Editor's Note | Simplify Your Life
It's not about just sustaining or materializing life. It's about truly living life.
Somewhere along the way we got the notion that more is better. Unfortunately we spend most of our time pursuing more, which means we aren't content with less. (Or simply just content, period.) Whatever happened to 'less is more'? And, to simplify, more of what? Or less of what? That's the key question.
I read some striking statistics in the book, Affluenza — The All Consuming Epidemic, by John de Graff. He points out that Americans boast a higher GDP than Europeans because Europeans use a larger portion of their productivity for leisure, and leisure isn't a GDP 'product.' "Americans," he notes, "work nearly nine weeks longer each year than the Western Europeans." And yet Europeans seem to be faring much better than we are in terms of general health rates. Coincidental? He continues:
"We (Americans) have the most product, the widest choices, but is that what life is about? I think our priorities are out of whack. We have the greatest gap among industrialized nations between rich and poor, and that seems to press everybody to compete to live like the people at the top. We focus on producing and consuming stuff, and we've forgotten that all of these other values are losing out: friendships and family, health and civic participation, a future for our children."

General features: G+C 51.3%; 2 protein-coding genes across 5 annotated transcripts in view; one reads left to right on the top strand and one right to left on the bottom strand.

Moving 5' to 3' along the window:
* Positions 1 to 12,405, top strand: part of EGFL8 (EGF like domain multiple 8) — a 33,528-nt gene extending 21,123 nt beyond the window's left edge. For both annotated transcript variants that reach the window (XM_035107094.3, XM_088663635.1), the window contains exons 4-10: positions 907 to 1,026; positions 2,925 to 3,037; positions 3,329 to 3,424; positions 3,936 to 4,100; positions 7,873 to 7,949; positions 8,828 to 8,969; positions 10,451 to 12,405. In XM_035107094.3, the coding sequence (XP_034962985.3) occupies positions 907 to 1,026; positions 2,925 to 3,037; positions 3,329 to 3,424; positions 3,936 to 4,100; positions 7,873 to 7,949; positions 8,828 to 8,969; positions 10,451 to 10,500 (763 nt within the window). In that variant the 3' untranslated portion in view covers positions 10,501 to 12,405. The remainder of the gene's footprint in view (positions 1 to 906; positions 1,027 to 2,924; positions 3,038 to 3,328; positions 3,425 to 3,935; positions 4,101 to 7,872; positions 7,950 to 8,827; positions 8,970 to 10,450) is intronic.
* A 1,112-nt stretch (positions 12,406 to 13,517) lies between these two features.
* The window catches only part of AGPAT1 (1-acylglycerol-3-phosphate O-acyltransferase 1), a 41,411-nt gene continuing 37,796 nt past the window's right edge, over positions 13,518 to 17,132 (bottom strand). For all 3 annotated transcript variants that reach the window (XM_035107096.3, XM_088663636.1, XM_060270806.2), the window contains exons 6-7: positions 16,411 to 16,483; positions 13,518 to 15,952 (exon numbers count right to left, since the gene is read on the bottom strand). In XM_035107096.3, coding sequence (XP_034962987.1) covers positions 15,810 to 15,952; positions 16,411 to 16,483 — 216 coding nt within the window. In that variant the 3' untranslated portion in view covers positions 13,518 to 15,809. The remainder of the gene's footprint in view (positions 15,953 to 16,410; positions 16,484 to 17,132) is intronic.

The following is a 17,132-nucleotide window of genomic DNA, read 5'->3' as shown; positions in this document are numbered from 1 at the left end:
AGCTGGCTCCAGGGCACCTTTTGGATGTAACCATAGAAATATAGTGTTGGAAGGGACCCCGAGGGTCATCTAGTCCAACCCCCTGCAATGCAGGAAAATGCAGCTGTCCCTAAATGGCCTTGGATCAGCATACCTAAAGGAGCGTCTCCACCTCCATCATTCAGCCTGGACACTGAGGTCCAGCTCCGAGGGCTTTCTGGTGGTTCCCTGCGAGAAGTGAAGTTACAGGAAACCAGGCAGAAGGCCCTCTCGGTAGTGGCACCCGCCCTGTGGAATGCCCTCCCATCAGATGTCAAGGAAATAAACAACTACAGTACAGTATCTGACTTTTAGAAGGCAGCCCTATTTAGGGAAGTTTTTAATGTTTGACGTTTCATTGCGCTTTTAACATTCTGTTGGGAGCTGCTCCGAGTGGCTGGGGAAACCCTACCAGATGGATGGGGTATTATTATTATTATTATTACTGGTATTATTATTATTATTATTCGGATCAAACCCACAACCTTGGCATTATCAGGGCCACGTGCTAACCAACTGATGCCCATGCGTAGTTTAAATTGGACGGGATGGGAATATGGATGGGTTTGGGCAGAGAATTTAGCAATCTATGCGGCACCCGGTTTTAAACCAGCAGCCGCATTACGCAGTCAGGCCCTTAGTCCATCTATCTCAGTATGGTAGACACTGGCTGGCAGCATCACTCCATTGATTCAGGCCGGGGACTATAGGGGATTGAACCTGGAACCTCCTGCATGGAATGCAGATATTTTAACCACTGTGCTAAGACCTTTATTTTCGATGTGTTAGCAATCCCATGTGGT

I consider this to be a profound spiritual crisis. Think about it — we now earn three times as much as our grandparents did, so why aren't we three times as happy? Income and earning money gets emphasized more than happiness, family, or even freedom. We daily jog on a sturdy treadmill of materialism, but don't seem to be gaining much ground in areas of real importance. As the holidays, and all their materialism tidal-wave around us, we need to consider some fundamental questions about where we're going, and why. For example:
- If money were no object, what would you do in life?
- If you have only 5 years left to live, how would you change your life?
- If you had only a day to live, what did you NOT get to do, or become?
It's not about just sustaining or materializing life. It's about truly living life. Life isn't a race or a competition to win; it's a canvas to paint or a blank page on which to write. How poetically do you life your life? How often do you seize the day? Can you define what's deeply meaningful in your life? Do you live your life pursuing or strengthening that meaning? Which would rank higher — your job or family, your stuff or your friendships? Do you take time for creativity and spirituality in your life? Typically, when people honestly answer these types of questions, having more or enough isn't as important to them as having intimacy and connection with the ones they love, and personal inner growth. Not surprisingly, much of what we really want doesn't cost a lot of money. But pursuing our dreams does require management of money, and sometimes choosing to downsize and apply a budget.
For me it all comes down to time. How we spend it — how we consume it. Time is what you really need to give to others, and really, what you want from them. Time is money, and your attention and focus is a gift. Think about that as you decide what to 'get' your mom for Christmas this year.